In addition to potentially being an independent risk factor for the initiation of chronic kidney disease (CKD), obesity can also affect the CKD progression among current patients with CKD. The relationship between obesity and CKD progression was examined in the Chronic Renal Insufficiency Cohort (CRIC) Study, a longitudinal study of about 4,000 CKD patients. CKD progression was defined as either a 50% reduction in estimated glomerular filtration rate (eGFR) or reaching end-stage renal disease. Obesity in this study was defined by body mass index (BMI) category (<20 kg/m2, 20 to <25 kg/m2, 25 to <30 kg/m2, and ≥30 kg/m2). Three models were built: one adjusting only for the clinical center of each patient, another adjusting for demographic (age, sex, race/ethnicity, and education) and clinical factors (diabetes, dyslipidemia, hypertension, any cardiovascular disease, and angiotensin-converting enzyme inhibitor/angiotensin receptor blocker use) in addition to the clinical center of each patient, and finally adjusting for eGFR, 24-hour urine protein excretion, serum albumin and waist circumference in addition to the adjustment factors in the previous models. Overall, the study found those with a BMI ≥25 kg/m2 had a lower rate of CKD progression than those in the normal BMI category (20 to <25 kg/m2) after adjustment for many demographic and clinical factors.
Chart Explanation: The incidence rate of CKD in Model 1 (adjusted for CRIC clinical center) for those in the 25 to <30 kg/m2 groups is 22% lower (Hazard Ratio [HR]: 0.78, 95% confidence interval [CI]: 0.62, 0.99) than the incidence rate of the 20 to <25 kg/m2 group. The incidence rate in Model 1 for the ≥30 kg/m2 group is 16% lower than the incidence rate for the 20 to <25 kg/m2 group (HR: 0.84, 95% CI: 0.68, 1.04). After adjusting for several demographic and clinical factors, the HRs become more protective for the 25 to <30 kg/m2 group (HR: 0.66, 95% (0.52, 0.83)) and the ≥30 kg/m2 group (HR: 0.57, 95% CI: 0.46, 0.71) compared with the reference group. Further adjustment for eGFR, 24-hour urine protein excretion, serum albumin, and waist circumference attenuates the hazard ratio for these groups, but there remains a protective effect for each. The lack of precision in the estimates for the <20 kg/m2 group prevents strong conclusions from being made in this group.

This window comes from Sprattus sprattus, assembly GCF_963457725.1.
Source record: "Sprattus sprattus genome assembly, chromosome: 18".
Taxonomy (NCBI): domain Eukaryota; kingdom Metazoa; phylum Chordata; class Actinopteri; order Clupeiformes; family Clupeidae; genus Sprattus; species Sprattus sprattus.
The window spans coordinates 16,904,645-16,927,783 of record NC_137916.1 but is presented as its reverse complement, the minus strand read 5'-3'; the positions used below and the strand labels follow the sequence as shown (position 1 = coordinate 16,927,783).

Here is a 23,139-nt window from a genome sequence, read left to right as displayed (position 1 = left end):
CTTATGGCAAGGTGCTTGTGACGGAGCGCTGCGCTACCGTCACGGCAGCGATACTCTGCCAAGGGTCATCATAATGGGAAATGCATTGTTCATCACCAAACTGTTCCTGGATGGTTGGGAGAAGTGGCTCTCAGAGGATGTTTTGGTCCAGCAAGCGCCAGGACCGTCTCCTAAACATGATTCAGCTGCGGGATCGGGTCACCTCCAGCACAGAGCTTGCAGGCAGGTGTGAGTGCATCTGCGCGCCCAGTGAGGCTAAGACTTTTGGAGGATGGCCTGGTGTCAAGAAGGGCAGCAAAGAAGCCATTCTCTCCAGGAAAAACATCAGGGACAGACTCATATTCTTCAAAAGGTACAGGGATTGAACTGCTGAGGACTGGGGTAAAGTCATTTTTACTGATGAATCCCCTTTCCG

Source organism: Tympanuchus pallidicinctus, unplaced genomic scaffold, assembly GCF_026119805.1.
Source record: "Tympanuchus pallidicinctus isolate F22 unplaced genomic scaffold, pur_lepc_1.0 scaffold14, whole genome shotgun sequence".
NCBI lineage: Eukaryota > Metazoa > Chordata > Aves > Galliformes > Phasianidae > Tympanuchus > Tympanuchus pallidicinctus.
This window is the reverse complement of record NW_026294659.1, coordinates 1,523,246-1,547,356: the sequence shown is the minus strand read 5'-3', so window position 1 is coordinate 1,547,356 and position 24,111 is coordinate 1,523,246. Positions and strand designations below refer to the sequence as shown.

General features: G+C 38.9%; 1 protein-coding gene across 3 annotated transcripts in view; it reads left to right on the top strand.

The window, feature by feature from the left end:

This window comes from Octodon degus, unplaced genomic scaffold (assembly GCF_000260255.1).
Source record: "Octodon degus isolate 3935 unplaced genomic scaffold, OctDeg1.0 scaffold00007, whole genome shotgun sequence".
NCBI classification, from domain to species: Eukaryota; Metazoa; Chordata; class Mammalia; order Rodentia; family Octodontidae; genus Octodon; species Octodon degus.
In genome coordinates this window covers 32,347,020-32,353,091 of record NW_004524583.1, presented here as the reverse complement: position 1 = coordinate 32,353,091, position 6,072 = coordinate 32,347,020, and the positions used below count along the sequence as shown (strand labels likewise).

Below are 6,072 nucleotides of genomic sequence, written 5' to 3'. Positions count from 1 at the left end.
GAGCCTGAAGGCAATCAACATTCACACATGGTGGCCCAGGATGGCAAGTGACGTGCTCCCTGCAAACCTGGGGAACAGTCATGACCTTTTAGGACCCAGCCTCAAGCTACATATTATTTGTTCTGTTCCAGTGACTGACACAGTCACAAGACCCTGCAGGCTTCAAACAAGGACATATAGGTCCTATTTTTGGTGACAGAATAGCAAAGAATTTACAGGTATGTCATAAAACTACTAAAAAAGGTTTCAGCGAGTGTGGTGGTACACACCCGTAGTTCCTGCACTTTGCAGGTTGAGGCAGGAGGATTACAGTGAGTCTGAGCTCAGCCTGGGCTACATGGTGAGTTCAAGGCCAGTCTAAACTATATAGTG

The Chronic Renal Insufficiency Cohort (CRIC) study is a cohort study of 3,612 individuals 21-74 years of age with chronic kidney disease (CKD) of varying severity, recruited from 13 sites in 7 urban centers across the United States in 2003-2007. CRIC was designed to study consequences of CKD with a particular focus on cardiovascular illness like myocardial infarction (heart attack) and stroke. As with all cohort studies, participants may not be representative of all those who live in the communities from which they are recruited.